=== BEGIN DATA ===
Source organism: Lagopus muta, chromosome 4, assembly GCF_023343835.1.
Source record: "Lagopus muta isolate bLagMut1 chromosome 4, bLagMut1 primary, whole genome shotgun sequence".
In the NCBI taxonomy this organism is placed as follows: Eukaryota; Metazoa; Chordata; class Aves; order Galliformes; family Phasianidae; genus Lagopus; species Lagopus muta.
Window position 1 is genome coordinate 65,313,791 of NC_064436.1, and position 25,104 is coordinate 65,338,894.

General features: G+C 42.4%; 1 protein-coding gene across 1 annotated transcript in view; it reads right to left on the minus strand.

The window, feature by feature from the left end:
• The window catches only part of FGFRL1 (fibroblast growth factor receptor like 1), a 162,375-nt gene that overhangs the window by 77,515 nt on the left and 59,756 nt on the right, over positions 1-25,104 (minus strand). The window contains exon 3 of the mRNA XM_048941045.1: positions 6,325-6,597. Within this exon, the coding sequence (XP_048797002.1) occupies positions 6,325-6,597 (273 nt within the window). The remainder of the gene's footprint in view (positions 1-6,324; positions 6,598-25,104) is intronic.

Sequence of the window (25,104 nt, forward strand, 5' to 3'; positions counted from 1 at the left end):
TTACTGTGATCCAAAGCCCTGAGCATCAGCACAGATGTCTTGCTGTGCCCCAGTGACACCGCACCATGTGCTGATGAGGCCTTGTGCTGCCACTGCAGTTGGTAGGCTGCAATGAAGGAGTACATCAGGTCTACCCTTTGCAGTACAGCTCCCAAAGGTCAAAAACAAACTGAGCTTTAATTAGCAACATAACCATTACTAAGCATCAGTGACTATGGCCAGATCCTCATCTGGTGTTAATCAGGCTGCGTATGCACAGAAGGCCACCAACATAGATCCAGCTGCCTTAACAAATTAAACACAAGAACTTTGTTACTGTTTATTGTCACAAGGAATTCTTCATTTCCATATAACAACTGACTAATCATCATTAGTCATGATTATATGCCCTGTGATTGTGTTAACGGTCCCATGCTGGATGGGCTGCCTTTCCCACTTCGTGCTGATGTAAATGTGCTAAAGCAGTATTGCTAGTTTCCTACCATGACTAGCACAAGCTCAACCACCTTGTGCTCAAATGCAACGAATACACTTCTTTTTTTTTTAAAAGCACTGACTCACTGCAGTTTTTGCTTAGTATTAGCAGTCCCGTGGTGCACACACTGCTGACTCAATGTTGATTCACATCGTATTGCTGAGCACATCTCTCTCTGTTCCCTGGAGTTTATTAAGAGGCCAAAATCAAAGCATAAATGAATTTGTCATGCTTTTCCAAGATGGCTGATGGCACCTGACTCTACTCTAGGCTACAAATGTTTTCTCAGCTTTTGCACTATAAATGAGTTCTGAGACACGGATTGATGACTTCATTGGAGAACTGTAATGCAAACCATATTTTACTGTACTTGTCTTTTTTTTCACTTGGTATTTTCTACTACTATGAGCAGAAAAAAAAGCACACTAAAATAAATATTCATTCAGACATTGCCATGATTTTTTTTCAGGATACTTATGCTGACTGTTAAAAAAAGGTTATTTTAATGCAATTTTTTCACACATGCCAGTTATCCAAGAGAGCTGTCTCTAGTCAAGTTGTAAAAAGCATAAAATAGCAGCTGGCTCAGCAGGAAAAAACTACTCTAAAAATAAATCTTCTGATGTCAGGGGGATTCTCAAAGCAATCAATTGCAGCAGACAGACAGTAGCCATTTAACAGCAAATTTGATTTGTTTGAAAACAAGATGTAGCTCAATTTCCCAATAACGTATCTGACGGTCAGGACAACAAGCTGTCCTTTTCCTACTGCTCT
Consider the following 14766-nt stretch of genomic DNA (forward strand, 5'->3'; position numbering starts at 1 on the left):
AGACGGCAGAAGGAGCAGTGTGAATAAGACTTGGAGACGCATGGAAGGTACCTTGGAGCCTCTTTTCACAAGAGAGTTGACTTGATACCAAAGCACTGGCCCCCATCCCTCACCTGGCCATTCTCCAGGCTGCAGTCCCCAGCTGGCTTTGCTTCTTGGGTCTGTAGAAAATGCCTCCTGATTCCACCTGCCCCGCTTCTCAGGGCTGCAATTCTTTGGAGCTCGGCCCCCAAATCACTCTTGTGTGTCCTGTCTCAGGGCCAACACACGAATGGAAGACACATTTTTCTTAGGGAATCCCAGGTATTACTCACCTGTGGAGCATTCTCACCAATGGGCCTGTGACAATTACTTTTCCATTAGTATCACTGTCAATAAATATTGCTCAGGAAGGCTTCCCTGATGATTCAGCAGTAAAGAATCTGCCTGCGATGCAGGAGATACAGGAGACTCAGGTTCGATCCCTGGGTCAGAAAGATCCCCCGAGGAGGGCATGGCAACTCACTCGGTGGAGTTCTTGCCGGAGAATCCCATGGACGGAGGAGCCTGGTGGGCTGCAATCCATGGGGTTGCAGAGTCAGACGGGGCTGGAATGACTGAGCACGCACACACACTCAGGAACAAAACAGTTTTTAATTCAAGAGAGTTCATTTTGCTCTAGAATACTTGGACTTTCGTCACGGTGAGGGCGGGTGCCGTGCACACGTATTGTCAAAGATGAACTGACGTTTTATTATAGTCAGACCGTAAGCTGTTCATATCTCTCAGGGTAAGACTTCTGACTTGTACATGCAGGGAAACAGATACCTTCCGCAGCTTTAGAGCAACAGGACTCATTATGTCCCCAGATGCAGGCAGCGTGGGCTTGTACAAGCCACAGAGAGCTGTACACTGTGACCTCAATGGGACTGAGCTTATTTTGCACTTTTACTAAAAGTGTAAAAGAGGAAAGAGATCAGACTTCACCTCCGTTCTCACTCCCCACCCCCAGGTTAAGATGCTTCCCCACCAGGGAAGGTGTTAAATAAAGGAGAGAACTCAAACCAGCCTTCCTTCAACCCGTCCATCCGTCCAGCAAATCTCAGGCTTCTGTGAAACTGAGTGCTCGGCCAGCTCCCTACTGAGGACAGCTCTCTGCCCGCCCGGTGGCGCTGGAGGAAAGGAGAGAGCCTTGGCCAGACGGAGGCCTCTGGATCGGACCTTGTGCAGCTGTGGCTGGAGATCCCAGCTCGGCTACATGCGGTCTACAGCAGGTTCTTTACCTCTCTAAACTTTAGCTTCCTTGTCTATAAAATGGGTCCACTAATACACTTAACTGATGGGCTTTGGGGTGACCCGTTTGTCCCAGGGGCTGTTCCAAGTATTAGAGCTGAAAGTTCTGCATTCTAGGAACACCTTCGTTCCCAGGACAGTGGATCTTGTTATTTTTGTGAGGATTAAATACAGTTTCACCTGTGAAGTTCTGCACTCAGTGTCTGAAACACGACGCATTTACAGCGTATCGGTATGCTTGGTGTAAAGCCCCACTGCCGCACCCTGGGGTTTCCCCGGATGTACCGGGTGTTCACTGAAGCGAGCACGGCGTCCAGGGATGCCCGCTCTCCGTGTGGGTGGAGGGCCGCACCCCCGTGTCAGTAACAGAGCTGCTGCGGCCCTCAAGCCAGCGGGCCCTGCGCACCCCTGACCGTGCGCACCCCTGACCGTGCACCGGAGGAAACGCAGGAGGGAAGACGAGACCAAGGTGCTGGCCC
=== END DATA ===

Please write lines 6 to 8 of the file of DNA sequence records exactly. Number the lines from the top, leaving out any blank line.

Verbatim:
The window, feature by feature from the left end:
• The window catches only part of FGFRL1 (fibroblast growth factor receptor like 1), a 162,375-nt gene that overhangs the window by 77,515 nt on the left and 59,756 nt on the right, over positions 1-25,104 (minus strand). The window contains exon 3 of the mRNA XM_048941045.1: positions 6,325-6,597. Within this exon, the coding sequence (XP_048797002.1) occupies positions 6,325-6,597 (273 nt within the window). The remainder of the gene's footprint in view (positions 1-6,324; positions 6,598-25,104) is intronic.

Sequence of the window (25,104 nt, forward strand, 5' to 3'; positions counted from 1 at the left end):